Why I Picked My Masters: Antonia Boorman

Antonia’s blog, Analysing Advocacy, is where she shares her passion for human rights law and how this impacts advocacy.

What is your current area of study and what previous qualifications have you obtained?

Hi everyone! I’m Antonia, I’m from Northern Ireland and I’m currently pursuing a Masters in Law (LLM) in Human Rights Law at Queen’s University Belfast. I achieved a BSc in Social Science from Minerva University, an innovative University that combines 4 years of world travel (to San Francisco, Seoul, Hyderabad, Berlin, Buenos Aires, London and Taipei) and an international student body from over 60 countries. ⠀

What made you decide to pursue a postgraduate course?

I decided to pursue a masters degree after taking a Constitutional Law class in my last year of university. It was my first law class and I immediately fell in love with the subject. I had always been passionate about human rights and advocacy but wasn’t sure how I wanted to pursue it. Law was the perfect tool to apply my problem-solving skills and organisational rigour to the field.

Did you take time out and work or go straight into your postgraduate course following your undergraduate degree and why?

I went straight into my masters from my undergrad, and I wouldn’t necessarily recommend that. It did mean that I was familiar with writing essays and attending seminars as that had been the norm for the last 4 years, but honestly, with the pandemic and with taking on multiple jobs to advance my career, I quickly experienced burnout and became overwhelmed. So take into account whether you want to work or study, both have their benefits, but I don’t recommend doing both simultaneously!

What factors did you take into consideration when selecting which course to pursue?

When I was looking into my masters I was deciding between studying in the UK or the US. My undergraduate was in the US so I was familiar with the style, but that meant 4 more years and taking the LSAT which I wasn’t sure about. Pursuing law in the UK meant that I was deciding between doing the Graduate Diploma in Law (GDL) which meant that I would do a conversion diploma to gain the same skills as those achieved in an LLB. However, I decide to do an LLM as it’s a higher qualification and meant that I could specialise in Human Rights law which is important to me and the lower cost made it much more accessible. To become a lawyer, I still have some training and further study to do, but pursuing an LLM in Human Rights Law means that I can go into the Human Rights field immediately and start working in the sector I want to be in and explore various roles within it.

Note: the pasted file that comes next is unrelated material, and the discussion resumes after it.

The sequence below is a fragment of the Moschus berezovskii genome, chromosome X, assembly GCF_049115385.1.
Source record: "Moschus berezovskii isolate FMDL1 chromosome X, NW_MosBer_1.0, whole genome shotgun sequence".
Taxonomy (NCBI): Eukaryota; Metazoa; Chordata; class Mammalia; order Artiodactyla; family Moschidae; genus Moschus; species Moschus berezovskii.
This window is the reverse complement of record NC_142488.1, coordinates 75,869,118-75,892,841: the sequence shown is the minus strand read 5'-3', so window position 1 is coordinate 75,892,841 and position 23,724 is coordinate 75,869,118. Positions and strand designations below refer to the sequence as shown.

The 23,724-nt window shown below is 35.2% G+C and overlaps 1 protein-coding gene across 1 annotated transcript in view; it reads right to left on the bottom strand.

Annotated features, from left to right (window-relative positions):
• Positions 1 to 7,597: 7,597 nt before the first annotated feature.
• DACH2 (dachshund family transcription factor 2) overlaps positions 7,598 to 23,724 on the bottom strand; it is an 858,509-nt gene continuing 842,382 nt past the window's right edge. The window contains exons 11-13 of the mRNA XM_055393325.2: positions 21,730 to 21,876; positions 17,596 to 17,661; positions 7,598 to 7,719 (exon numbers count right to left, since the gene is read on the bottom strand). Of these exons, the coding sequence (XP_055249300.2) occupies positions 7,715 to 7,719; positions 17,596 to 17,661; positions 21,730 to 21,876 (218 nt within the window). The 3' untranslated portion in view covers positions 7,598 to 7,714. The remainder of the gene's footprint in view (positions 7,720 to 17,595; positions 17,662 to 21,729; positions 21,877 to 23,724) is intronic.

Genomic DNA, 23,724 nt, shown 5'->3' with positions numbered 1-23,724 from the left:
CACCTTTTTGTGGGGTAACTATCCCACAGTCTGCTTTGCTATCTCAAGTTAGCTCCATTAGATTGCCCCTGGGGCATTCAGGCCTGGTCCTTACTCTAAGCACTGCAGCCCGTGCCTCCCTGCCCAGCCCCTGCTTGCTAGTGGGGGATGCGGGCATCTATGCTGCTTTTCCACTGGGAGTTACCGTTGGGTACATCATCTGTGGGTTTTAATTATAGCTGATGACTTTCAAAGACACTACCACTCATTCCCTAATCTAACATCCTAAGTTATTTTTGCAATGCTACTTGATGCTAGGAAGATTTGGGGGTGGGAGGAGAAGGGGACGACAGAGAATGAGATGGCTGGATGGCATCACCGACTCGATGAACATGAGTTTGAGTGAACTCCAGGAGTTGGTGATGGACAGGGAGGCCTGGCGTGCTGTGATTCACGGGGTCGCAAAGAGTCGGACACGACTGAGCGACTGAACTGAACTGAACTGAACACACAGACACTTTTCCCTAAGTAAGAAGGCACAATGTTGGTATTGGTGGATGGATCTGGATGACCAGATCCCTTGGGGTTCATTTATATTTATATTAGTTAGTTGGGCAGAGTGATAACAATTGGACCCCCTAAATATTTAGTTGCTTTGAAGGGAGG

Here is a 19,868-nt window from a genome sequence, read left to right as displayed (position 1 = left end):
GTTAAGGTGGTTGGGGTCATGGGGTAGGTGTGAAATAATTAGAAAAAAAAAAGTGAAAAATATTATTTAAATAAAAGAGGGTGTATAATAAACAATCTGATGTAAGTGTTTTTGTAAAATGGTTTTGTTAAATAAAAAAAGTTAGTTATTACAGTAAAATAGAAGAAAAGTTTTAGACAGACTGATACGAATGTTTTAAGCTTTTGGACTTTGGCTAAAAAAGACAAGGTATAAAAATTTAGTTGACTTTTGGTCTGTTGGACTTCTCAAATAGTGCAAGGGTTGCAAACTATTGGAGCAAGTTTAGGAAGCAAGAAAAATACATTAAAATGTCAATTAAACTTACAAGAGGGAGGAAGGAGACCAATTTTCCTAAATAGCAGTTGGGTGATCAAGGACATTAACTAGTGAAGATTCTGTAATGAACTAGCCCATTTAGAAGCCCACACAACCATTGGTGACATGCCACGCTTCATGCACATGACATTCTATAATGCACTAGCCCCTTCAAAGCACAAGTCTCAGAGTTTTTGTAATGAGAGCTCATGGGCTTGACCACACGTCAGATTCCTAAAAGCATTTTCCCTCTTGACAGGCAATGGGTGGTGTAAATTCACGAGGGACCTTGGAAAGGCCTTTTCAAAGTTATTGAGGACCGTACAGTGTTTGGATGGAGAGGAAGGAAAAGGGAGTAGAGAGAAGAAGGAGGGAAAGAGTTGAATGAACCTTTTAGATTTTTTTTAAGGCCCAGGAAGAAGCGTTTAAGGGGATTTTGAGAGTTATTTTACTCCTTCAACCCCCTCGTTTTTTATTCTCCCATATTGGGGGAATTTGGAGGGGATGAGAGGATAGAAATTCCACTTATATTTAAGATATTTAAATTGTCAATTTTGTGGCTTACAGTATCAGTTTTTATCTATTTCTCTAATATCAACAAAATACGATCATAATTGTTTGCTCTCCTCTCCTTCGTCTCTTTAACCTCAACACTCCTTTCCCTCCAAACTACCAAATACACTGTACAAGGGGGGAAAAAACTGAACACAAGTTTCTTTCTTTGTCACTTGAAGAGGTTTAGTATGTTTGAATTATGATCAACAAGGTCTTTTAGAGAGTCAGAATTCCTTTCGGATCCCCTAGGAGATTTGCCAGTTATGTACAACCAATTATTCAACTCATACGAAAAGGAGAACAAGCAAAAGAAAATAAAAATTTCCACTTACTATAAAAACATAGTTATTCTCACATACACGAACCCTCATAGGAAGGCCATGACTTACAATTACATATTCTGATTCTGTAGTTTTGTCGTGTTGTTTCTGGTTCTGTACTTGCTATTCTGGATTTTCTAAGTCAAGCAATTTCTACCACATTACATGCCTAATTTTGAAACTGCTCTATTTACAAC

Did your course meet your expectations and why?

The course exceeded my expectations significantly! I didn’t realise there was so much I didn’t know about human rights law and I’ve learned so much (which was exactly the point!) My professors are all fantastic and despite the online aspect due to covid, I felt very supported and was able to connect with my professors and get their advice on career progression. I am so glad I pursued this LLM as I’ve learnt so much and have enjoyed it thoroughly!

What role do you hope to go into once you complete your postgraduate course?

Pursuing this LLM has reaffirmed my career choice, and clarified that I’m on the right track to doing what I want to do; human rights law! I will be taking a few years out of academia to focus on building my professional experience and saving up money to get my law qualification. I’m unsure where I want to be (which is important for qualifying in law as it’s jurisdictional) so I’ll be travelling for the next few years living all over the world to figure out where to be based. In sum, I’m super excited to explore different career opportunities in the next few years and take some time to focus on my development: both personal and professional.

What advice would you give to someone unsure as to what they should study at postgraduate level?

My advice would be to explore something you want to learn about, something new that you’re interested in, and to make sure that the university you choose is a supportive one. Talk to your undergraduate professors in the field to understand more and see if it’s the right fit for you, and remember if you’re not sure, take a year out to explore and decide! There’s no rush to make this decision, and if anything it will make you feel better about the decision if you aren’t under pressure!

Antonia Boorman

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